"[C]ritics Casey Deeha, Chipp Oatlay, Sal Savirdy and 'El Presidente Mole' promise to provide 'not merely a description of burritos, but a more writerly experience that gives the attention to burritos that they deserve.' Yep. You heard it here, folks. - Jay Barmann, SF Grubfest

"[Casey Deeha] also thinks it could be a matter of cultural heritage and sense of place why a Mission-style burrito is thought to taste the best in San Francisco." - Tamara Palmer, Zagat

"Bay Area Review of Burritos -a must read for anyone remotely interested in foil-wrapped tube food" - Kevin Montgomery, Up Town Almanac

Saturday, March 23, 2013

Taqueria Viva Mexico, Central Ave, Alameda

Written by Casey Deeha

Emiliano Zapata once famously said, 'It is better to die on your feet than die on your knees...'

With aged and framed pictures of Zapata on the walls, I hoped for a fighting burrito, a little donkey that would march into my dreams. It was an all inspiring feeling upon walking in with pictures of Mexican heroes gazing down upon me, whispering messages of revolution and independence, much like the somewhat uncomfortable creepy scene from Dead Poet's Society, where Robin Williams paces back and forth behind very eager young rich boys whispering, 'Carpe Diem' in a very Catholic-Priest-Kind-of-Way.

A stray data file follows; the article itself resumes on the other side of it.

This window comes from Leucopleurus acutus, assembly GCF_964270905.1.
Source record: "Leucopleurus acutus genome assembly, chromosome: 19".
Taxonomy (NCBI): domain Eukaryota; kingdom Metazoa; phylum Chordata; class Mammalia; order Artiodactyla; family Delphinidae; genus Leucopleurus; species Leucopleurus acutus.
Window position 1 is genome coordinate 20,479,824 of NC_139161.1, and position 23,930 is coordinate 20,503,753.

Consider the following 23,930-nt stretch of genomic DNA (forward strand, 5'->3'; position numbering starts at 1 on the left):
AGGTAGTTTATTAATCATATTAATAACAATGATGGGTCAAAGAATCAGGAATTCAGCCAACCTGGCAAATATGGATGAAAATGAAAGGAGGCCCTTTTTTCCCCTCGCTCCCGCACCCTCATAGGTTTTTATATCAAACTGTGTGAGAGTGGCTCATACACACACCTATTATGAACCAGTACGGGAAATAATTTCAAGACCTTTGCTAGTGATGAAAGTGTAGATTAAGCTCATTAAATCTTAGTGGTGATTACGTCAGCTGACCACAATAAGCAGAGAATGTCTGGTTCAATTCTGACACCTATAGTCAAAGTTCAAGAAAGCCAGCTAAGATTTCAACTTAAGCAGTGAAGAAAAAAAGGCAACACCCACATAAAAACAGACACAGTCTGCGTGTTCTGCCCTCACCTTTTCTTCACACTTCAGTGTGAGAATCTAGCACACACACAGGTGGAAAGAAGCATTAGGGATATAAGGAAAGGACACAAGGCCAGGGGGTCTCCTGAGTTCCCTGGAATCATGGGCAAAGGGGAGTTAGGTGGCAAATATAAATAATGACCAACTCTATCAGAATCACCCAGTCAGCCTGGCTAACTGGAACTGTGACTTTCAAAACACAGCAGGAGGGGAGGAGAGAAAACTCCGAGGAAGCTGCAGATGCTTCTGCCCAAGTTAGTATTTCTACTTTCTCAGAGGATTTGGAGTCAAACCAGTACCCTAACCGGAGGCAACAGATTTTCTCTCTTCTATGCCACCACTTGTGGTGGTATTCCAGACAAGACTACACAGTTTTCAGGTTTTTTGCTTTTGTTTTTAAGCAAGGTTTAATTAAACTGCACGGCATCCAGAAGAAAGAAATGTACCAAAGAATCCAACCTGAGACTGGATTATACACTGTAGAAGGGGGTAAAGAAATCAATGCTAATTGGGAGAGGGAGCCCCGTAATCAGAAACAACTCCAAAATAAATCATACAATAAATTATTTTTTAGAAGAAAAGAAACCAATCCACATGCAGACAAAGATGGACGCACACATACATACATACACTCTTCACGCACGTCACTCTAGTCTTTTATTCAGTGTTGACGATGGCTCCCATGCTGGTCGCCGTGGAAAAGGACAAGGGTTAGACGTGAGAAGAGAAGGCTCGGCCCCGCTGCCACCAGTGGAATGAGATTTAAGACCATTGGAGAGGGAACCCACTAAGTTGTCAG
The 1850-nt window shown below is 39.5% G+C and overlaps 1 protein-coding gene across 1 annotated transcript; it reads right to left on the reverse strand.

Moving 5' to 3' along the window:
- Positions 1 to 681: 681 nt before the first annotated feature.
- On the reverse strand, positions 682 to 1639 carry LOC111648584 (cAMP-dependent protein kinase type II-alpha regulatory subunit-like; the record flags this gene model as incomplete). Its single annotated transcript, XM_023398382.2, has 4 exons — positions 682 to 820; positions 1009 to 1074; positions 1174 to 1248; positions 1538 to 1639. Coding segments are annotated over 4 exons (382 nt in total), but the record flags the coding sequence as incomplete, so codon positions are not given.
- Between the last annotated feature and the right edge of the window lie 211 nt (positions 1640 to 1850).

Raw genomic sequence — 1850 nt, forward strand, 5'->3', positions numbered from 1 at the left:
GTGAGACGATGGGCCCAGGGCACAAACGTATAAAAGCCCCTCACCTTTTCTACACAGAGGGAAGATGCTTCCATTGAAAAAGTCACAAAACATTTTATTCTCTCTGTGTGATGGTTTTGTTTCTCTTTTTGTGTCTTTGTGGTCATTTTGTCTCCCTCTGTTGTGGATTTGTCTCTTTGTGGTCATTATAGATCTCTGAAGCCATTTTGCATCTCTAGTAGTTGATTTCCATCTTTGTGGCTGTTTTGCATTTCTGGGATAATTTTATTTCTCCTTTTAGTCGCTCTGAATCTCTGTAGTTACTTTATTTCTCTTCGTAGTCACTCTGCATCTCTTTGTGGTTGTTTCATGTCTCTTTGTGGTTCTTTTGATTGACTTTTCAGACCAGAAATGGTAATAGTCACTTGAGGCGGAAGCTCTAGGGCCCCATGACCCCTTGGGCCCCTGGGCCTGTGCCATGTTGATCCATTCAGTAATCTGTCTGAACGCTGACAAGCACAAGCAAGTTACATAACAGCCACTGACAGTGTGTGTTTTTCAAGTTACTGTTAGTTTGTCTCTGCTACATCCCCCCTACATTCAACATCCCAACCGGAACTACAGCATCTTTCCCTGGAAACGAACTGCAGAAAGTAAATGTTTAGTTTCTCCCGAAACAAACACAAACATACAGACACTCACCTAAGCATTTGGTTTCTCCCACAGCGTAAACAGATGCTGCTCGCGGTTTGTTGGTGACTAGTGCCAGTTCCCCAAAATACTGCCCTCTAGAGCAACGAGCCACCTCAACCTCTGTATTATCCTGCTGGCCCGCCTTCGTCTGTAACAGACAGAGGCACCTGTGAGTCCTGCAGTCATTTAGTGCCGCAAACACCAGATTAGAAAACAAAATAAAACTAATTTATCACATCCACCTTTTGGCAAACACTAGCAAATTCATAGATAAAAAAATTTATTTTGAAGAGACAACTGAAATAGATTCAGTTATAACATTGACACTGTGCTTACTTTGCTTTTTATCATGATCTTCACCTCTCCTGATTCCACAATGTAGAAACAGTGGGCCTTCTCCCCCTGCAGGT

For me, it was Zapata, whispering, 'Go my friend, eat like the hero that you were born to be and eat the burrito that is fit for heroes.'

With this in mind, I stared back at the rather nice but rugged man behind the register, who gave me a glance of welcome, tinged with a sense of 'outsider'. I looked for the tumbleweed rolling by, but did not see one. I inhaled, asked for a veggie burrito and threw down my coin and exhaled. Zapata gazed - Go forth mi hijo... I went forth and anticipated a revolution with the pico de gallo, pinto beans, brown rice, salsa, lettuce and cheese - I turned a blind eye to the lack of specificity in each ingredient, but thought to myself - what would Zapata do? Go forth mi hijo.

Independence on the horizon, I was pleasantly surprised by their 'avocado salsa', a welcome departure from chipotle, salsa fresca, and the like. I anticipated a victorious climb to culinary delights a la mexico. I sprinkled my avocado salsa on what I like to call the 'brimming rim' of the burrito and took my first bite. Mostly tortilla - a bit lardy. Another bite - 'balance' I cried! A burrito must have balance between the ingredients, and in this case, the unspecified ingredients! A bland burrito that comes from the loins of Zapata? Surely not - flavors were lost, non existent and I was reduced to dousing my burrito within a cocktail of salsas, including the avocado salsa, which for all intents and purposes, is all that I left thinking about.

Sadly and bereft, I retreated from the hope of victory, and within a second, lived an impecunious lifetime where a fictitious alter ego rotted away thinking of a cowardly day when I fled from Zapata's leadership.

I wonder if Dead Poet's Society is on Netflix? Adios hijo...

Salsa Rating: unrebelliously mild

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